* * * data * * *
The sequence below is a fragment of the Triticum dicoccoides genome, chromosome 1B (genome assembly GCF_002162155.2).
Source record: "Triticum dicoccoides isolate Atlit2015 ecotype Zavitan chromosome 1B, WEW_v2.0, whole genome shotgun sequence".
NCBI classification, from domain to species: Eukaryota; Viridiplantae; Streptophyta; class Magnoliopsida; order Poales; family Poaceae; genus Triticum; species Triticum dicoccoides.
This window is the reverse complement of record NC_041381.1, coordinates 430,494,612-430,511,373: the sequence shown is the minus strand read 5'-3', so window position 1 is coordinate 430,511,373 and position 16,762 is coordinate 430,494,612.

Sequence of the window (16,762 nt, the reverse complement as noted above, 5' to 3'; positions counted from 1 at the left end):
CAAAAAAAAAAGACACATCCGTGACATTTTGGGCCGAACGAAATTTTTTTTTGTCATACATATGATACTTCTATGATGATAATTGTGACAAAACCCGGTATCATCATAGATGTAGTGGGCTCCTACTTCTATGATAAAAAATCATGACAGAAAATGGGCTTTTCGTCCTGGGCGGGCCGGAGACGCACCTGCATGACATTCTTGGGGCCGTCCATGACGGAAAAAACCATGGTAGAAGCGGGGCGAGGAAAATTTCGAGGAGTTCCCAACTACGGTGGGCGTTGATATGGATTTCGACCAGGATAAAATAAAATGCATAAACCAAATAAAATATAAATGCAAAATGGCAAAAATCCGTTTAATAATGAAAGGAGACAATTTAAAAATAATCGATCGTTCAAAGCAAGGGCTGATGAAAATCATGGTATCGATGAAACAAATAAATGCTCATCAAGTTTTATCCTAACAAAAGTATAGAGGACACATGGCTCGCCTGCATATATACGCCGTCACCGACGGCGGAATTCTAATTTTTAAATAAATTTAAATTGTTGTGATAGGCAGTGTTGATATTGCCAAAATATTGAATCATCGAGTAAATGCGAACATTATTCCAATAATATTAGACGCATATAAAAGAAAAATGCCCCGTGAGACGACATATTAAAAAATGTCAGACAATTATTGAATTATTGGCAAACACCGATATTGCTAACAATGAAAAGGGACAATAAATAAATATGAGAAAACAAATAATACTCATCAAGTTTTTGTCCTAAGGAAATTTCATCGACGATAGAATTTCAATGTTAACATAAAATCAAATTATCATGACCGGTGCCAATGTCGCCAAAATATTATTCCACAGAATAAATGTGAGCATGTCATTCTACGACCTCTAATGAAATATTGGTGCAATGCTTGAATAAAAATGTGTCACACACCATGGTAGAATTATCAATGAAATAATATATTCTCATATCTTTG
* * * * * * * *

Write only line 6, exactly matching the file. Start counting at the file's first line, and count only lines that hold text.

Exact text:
CAAAAAAAAAAGACACATCCGTGACATTTTGGGCCGAACGAAATTTTTTTTTGTCATACATATGATACTTCTATGATGATAATTGTGACAAAACCCGGTATCATCATAGATGTAGTGGGCTCCTACTTCTATGATAAAAAATCATGACAGAAAATGGGCTTTTCGTCCTGGGCGGGCCGGAGACGCACCTGCATGACATTCTTGGGGCCGTCCATGACGGAAAAAACCATGGTAGAAGCGGGGCGAGGAAAATTTCGAGGAGTTCCCAACTACGGTGGGCGTTGATATGGATTTCGACCAGGATAAAATAAAATGCATAAACCAAATAAAATATAAATGCAAAATGGCAAAAATCCGTTTAATAATGAAAGGAGACAATTTAAAAATAATCGATCGTTCAAAGCAAGGGCTGATGAAAATCATGGTATCGATGAAACAAATAAATGCTCATCAAGTTTTATCCTAACAAAAGTATAGAGGACACATGGCTCGCCTGCATATATACGCCGTCACCGACGGCGGAATTCTAATTTTTAAATAAATTTAAATTGTTGTGATAGGCAGTGTTGATATTGCCAAAATATTGAATCATCGAGTAAATGCGAACATTATTCCAATAATATTAGACGCATATAAAAGAAAAATGCCCCGTGAGACGACATATTAAAAAATGTCAGACAATTATTGAATTATTGGCAAACACCGATATTGCTAACAATGAAAAGGGACAATAAATAAATATGAGAAAACAAATAATACTCATCAAGTTTTTGTCCTAAGGAAATTTCATCGACGATAGAATTTCAATGTTAACATAAAATCAAATTATCATGACCGGTGCCAATGTCGCCAAAATATTATTCCACAGAATAAATGTGAGCATGTCATTCTACGACCTCTAATGAAATATTGGTGCAATGCTTGAATAAAAATGTGTCACACACCATGGTAGAATTATCAATGAAATAATATATTCTCATATCTTTG